Sweat is usually associated with unbearable body odor and a need to head for the shower immediately, but research has uncovered a new reason for sweating. In fact, this reason for sweating transforms the negative image of sweating into a positive one! According to researchers at the University of Michigan, sweating can play a prominent role in healing cuts and burns faster. So if you are tempted to skip your fitness class or regular gym session due to skin cuts, minor burns or blisters remember that sweating profusely can speed up your body’s recovery and recuperation time. And that’s not the only useful reason for sweating! According to the American Psychological Association, fitness enthusiasts can improve their cognitive abilities by engaging in sweat producing exercises.
The Link between Sweating and Healing
Researchers at the University of Michigan conducted a survey on 31particiapnts who agreed to be slightly wounded by lasers. Biopsies of the injured skin revealed that certain sweat glands known as eccrine glands are responsible for triggering skin regenerating stem cells. Scientists had previously believed that the skin healed itself by stimulating the formation of new skin cells from the existing skin cells in the area around the surface wound. This new discovery, however, has proved that the recovery process originates from beneath the surface of the skin in the sweat glands.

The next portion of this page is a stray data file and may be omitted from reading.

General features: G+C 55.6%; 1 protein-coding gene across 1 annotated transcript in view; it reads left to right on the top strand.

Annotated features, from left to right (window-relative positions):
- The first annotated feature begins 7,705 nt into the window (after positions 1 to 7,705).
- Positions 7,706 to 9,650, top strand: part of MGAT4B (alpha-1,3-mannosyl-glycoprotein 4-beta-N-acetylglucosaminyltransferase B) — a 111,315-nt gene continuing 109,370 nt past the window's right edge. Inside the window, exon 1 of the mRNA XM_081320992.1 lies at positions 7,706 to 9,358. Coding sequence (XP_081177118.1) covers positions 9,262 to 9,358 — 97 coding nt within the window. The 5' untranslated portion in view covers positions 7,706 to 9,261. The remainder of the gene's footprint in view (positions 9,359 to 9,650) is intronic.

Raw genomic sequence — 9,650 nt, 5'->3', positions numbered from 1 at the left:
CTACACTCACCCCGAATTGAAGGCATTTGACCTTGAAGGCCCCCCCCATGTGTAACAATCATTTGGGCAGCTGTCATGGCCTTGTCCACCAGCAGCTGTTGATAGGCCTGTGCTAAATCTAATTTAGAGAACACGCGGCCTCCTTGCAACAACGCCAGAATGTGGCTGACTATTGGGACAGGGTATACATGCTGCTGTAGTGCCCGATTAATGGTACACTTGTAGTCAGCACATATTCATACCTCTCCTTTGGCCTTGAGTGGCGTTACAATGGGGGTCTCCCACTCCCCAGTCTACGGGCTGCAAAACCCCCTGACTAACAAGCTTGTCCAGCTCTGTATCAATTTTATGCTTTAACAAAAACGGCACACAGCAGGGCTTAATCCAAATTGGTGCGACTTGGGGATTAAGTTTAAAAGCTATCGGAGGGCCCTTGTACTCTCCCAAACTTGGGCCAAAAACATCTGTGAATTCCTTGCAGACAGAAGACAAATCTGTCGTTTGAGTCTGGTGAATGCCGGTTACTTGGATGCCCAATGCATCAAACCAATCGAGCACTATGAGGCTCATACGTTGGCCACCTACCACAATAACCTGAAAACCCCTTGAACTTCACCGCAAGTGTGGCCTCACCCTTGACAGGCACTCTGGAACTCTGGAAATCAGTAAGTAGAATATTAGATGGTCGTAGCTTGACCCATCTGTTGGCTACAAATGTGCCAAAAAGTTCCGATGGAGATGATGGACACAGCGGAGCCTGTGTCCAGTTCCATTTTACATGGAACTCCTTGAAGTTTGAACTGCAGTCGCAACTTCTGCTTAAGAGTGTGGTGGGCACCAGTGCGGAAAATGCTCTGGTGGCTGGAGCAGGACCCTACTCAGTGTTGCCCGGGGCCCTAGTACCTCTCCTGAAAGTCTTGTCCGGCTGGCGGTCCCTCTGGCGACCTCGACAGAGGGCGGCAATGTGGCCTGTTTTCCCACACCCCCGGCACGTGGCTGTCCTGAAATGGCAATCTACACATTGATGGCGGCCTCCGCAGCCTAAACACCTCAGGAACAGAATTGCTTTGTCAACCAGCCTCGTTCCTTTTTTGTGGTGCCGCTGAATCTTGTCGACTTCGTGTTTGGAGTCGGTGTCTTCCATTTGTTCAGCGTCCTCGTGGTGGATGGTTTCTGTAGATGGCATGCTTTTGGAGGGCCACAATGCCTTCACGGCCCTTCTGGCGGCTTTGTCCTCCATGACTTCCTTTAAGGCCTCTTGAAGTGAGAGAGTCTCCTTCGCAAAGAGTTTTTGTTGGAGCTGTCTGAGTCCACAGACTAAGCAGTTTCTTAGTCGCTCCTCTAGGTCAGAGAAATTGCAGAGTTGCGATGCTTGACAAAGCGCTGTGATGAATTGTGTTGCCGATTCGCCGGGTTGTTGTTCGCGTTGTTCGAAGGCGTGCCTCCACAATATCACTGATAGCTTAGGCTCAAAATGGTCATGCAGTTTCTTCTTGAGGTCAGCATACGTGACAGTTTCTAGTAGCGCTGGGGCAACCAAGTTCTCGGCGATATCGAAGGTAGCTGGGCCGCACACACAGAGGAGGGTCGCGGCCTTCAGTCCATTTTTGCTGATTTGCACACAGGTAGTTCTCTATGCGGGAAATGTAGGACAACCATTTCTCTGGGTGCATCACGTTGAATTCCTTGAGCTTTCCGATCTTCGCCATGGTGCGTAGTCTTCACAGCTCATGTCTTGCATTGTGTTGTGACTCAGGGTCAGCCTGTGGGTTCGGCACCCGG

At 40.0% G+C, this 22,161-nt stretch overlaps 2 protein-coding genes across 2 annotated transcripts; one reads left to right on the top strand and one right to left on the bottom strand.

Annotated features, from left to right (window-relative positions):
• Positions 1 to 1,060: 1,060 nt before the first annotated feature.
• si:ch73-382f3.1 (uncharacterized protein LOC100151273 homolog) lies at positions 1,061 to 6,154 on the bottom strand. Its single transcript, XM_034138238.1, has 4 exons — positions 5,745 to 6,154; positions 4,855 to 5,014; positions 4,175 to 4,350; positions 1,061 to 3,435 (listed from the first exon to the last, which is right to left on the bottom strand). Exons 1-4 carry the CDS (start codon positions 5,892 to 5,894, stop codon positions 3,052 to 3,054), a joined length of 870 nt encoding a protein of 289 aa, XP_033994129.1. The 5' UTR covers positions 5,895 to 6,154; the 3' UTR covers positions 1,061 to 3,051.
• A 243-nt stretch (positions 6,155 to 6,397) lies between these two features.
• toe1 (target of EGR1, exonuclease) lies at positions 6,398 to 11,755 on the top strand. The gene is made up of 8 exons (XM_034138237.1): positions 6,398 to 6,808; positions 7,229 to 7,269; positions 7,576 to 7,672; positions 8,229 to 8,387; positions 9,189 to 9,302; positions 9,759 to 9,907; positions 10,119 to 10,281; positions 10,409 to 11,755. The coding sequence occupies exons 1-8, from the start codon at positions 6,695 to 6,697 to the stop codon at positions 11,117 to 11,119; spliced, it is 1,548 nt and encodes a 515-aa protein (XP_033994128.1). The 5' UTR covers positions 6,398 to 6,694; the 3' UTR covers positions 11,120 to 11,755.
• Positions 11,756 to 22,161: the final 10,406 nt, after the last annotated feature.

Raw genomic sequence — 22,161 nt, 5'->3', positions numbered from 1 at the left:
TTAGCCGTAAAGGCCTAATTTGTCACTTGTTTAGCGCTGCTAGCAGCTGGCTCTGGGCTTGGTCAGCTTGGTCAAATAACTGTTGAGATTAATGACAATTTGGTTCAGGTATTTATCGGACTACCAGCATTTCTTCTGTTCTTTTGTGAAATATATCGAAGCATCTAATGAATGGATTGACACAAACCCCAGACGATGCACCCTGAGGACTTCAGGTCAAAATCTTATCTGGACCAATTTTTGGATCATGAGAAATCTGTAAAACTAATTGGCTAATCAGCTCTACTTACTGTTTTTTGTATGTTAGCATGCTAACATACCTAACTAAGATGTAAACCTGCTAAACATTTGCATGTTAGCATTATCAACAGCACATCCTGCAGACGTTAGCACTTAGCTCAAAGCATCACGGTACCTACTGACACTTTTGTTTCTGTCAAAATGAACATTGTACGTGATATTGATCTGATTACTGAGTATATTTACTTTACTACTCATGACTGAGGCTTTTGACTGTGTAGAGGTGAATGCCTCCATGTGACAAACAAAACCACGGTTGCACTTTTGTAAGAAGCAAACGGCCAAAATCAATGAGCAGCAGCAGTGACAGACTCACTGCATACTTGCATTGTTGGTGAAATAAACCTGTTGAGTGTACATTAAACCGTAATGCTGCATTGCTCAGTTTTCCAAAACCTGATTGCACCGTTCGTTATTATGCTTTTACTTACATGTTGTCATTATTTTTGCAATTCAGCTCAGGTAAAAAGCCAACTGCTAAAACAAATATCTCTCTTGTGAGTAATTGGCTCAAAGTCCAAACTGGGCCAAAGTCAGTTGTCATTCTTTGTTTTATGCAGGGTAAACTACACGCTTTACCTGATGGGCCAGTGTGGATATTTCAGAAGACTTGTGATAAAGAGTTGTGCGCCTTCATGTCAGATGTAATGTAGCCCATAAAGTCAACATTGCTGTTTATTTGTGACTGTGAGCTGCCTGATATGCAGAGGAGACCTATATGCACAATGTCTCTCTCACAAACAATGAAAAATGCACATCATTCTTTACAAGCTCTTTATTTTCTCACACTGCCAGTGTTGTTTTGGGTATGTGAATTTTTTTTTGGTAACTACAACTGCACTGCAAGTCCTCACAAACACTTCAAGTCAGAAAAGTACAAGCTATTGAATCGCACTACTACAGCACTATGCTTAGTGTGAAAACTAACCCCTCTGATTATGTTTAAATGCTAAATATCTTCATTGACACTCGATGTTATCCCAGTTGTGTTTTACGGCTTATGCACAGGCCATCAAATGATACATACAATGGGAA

Researchers and doctors do not recommend that individuals start to forego taking showers in favor of letting the sweat linger on their bodies. Allowing the sweat to sit on the skin surface will not render any benefits; the source of production of the sweat is what matters at the end of the day. Excess sweat which is allowed to linger on the body for long periods of time leads to plugging of pores and subsequent breakout of acne. Researchers at the University of Michigan are of the opinion that this discovery can be of great use to find a cure for slow-to-heal health complications such as ulcers.
Improve Cognitive Health by Breaking out into a Sweat
According to Art Kramer, PhD, psychologist at the University of Illinois, engaging in rigorous cardiovascular exercises not only improves physical health but also boosts cognitive ability, learning capacity, and memory. A study published in the Proceedings of the National Academy of Sciences (December 2009) concluded that men with higher cardiovascular fitness also had better scores on measures of verbal ability, logic, general intelligence, and visuospatial ability. The researchers published these findings after examining the records of 1.2 million Swedish men, all of whom were 18 years old.
While the exact biological link between exercise and improved cognitive ability has not been determined yet, scientists have been able to derive a general idea from studies carried out on rats, mice and dogs. According to Brian Christie, PhD, psychologist at University of Victoria, exercise leads to the growth and development of new capillaries and an increased blood flow to the brain. This leads to the development of more nerve cells and improved neuron functioning.